Growing up I was told mountain ash berries were poisonous. I'm sure the lie wasn't intentional...my family just didn't know any better. They weren't foragers, after all. Realizing I could cook with the berries gave me the thrill of discovery, as did learning that our mountain ash is the rowan of Lord of the Rings fame. It's the little things.
Mountain ash berries (Sorbus americana) are a classic jelly fruit, tart and full of pectin. Our recent snowfall makes this the perfect time to pick them because the berries (actually pomes) sweeten after a frost. If you live somewhere warm, you can put them in the freezer for a few days to make the fruit more palatable.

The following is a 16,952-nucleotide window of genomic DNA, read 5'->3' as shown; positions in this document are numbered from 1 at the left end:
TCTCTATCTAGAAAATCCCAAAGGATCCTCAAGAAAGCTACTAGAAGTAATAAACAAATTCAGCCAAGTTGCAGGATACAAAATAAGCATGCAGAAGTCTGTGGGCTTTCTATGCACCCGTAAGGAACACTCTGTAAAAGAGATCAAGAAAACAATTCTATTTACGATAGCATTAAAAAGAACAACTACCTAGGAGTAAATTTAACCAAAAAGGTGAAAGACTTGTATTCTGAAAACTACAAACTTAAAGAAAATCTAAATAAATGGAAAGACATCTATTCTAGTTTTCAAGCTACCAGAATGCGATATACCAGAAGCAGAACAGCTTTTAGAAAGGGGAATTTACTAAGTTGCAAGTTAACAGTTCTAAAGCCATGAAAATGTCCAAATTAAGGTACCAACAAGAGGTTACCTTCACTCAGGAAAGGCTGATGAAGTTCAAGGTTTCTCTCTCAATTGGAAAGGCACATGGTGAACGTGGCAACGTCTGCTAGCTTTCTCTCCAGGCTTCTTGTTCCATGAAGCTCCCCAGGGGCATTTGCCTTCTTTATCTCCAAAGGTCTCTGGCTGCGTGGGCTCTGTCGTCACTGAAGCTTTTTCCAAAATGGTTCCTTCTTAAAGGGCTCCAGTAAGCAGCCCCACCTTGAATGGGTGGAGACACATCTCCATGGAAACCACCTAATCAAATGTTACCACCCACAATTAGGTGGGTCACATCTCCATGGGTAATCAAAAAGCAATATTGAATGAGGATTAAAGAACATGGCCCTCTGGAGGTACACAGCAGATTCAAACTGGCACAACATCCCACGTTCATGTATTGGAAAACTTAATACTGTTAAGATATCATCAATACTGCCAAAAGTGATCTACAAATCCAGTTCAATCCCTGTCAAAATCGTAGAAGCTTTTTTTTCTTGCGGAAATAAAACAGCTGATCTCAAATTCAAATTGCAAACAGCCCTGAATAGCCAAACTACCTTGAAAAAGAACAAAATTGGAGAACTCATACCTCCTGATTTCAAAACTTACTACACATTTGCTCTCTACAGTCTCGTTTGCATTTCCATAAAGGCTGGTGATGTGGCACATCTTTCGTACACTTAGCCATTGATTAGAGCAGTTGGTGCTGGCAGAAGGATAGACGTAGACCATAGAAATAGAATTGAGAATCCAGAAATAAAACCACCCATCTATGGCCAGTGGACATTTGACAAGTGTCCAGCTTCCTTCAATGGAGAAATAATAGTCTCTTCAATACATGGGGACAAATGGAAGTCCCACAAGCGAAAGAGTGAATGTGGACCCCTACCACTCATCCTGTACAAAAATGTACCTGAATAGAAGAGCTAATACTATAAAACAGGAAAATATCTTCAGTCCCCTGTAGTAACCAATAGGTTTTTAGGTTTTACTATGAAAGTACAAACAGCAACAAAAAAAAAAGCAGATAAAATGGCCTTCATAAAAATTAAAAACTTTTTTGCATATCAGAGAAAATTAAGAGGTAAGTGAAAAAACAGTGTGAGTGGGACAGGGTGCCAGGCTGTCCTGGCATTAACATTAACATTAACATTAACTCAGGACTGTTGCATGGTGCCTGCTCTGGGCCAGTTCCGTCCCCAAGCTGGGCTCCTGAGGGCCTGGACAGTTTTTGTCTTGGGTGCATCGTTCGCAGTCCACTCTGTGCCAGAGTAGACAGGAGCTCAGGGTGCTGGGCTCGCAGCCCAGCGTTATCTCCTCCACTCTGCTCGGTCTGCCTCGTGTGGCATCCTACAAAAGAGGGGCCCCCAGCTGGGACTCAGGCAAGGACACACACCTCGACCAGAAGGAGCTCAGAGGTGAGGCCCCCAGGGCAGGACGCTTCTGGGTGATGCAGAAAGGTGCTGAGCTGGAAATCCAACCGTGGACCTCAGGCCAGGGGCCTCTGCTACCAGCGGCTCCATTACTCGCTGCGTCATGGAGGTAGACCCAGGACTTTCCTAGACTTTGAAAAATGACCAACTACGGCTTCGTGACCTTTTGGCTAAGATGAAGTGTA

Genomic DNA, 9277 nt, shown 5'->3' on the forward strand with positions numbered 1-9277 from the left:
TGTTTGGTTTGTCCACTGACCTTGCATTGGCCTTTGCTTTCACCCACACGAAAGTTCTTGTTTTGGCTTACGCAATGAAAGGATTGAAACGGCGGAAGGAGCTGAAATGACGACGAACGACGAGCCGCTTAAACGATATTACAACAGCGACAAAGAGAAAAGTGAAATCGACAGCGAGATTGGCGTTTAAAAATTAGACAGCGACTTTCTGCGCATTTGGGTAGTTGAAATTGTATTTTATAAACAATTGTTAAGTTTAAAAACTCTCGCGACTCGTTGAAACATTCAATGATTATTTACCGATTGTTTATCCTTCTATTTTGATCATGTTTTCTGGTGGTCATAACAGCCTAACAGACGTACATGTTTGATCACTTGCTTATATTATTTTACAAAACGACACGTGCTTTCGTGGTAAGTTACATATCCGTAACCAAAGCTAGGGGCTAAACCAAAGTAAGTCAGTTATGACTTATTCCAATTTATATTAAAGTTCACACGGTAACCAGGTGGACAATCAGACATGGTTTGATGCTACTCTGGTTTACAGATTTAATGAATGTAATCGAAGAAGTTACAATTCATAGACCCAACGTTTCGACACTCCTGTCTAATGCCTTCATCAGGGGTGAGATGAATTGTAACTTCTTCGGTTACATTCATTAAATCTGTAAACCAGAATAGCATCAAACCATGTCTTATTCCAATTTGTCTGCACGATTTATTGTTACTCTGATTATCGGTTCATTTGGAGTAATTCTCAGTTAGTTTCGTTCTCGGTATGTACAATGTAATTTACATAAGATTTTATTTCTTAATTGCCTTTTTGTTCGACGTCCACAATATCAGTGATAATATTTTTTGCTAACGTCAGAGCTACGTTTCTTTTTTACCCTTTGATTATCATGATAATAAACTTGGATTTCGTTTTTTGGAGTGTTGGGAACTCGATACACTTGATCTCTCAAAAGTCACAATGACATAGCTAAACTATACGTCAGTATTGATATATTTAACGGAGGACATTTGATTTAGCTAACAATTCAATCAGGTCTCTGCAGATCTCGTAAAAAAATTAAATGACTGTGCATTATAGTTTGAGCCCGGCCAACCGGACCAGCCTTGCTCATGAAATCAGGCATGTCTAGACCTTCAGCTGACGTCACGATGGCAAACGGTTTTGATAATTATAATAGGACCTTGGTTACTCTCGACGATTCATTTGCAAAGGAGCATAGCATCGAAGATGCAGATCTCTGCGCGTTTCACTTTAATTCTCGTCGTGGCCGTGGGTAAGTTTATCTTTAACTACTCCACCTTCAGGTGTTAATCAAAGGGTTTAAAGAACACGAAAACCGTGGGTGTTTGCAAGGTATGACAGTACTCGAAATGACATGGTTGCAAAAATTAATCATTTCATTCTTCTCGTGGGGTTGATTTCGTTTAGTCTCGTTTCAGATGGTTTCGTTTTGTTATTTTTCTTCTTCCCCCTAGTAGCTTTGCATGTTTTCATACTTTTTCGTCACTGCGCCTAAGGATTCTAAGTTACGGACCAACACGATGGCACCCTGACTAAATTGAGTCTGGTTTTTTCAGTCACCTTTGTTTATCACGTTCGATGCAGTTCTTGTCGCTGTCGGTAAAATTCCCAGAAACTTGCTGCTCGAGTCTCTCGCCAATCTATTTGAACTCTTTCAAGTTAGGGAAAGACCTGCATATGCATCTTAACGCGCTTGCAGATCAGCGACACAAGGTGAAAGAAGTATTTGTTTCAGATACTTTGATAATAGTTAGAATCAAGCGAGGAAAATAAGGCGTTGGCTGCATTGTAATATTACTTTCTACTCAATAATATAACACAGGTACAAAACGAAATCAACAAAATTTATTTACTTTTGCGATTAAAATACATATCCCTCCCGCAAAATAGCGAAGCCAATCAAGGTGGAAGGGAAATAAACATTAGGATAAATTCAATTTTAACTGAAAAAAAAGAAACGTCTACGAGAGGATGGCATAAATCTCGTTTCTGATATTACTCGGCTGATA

Raw berries are juicy and highly astringent. They also contain parasorbic acid, which can cause indigestion, but cooking converts this to sorbic acid, which is entirely benign. The cooked fruit makes a not-too-sweet jelly, traditionally used as an accompaniment to meat, but it's also good with cheese, the sharper the better.
As a landscape tree the mountain ash is relatively short-lived, rarely making it beyond 25-30 years old. In a traditional, in-ground garden that might be an undesirable characteristic, but in containers it's perfectly alright. Even long-lived trees need periodic replacement and root pruning in a containerized growing environment. Small white flowers are very fragrant in late spring/early summer, and they attract lots of pollinators to the garden.
Two thumbs up.